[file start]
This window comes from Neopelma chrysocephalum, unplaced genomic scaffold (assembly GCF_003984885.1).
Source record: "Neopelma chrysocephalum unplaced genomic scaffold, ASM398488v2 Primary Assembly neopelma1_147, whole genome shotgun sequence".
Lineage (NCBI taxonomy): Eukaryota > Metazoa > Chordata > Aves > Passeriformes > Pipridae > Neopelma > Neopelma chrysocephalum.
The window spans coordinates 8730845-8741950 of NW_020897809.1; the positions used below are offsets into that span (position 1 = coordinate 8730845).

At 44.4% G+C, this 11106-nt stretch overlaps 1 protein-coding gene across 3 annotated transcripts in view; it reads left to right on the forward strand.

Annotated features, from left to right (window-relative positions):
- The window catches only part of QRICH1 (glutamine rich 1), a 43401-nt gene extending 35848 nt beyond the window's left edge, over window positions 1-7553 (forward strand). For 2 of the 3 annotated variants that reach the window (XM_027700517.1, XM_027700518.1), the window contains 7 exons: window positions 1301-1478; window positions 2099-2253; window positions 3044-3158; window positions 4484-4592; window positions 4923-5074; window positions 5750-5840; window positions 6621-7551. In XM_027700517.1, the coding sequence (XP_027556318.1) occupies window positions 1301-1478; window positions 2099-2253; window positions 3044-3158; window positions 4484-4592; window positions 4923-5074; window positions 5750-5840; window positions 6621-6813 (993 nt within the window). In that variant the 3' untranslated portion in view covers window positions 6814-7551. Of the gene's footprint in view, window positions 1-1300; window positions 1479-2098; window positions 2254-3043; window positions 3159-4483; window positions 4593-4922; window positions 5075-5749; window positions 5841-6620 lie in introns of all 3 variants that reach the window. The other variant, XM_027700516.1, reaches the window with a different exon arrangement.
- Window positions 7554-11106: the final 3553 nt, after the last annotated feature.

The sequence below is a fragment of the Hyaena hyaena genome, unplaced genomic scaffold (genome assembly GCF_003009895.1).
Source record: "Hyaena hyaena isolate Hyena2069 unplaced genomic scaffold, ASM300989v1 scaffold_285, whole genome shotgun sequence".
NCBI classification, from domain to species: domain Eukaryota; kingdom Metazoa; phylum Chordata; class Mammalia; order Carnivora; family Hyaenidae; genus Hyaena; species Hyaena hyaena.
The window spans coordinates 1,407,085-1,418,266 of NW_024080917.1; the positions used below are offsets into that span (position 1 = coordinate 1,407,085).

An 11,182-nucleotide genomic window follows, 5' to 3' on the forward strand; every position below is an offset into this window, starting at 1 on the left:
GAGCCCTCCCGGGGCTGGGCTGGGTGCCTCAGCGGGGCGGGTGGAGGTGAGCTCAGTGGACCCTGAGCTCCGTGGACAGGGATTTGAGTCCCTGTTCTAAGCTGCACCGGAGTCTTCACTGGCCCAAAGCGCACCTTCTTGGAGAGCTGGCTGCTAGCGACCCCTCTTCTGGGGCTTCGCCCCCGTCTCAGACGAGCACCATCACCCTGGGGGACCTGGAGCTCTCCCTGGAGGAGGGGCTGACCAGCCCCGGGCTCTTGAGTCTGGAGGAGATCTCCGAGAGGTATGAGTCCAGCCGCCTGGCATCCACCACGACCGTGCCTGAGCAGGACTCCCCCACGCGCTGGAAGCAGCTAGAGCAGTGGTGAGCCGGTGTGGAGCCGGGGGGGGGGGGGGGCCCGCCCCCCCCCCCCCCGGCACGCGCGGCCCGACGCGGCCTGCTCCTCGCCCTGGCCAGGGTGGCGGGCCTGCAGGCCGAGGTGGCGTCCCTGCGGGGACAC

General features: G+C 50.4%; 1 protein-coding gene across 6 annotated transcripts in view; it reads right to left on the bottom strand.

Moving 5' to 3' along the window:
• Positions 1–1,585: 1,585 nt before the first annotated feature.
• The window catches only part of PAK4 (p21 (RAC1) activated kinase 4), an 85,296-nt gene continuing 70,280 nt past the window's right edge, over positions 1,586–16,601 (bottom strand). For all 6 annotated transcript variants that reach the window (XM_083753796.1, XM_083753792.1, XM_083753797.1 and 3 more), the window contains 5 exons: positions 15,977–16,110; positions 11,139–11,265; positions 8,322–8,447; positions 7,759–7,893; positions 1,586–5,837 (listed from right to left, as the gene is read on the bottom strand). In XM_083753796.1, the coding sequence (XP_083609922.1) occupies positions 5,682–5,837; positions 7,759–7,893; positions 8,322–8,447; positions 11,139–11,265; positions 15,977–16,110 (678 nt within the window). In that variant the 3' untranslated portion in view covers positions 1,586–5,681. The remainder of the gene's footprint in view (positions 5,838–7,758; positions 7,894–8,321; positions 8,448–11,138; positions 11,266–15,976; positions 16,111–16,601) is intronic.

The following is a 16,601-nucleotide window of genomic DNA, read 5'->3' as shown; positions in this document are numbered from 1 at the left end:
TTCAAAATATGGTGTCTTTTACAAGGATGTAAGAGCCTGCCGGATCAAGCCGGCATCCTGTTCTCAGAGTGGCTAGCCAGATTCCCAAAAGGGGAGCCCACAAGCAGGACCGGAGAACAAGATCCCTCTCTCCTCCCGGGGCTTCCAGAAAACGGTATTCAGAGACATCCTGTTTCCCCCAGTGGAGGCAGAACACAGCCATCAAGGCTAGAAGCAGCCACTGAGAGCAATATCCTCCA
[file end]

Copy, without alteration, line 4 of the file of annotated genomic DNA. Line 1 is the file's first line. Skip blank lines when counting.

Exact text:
The window spans coordinates 8730845-8741950 of NW_020897809.1; the positions used below are offsets into that span (position 1 = coordinate 8730845).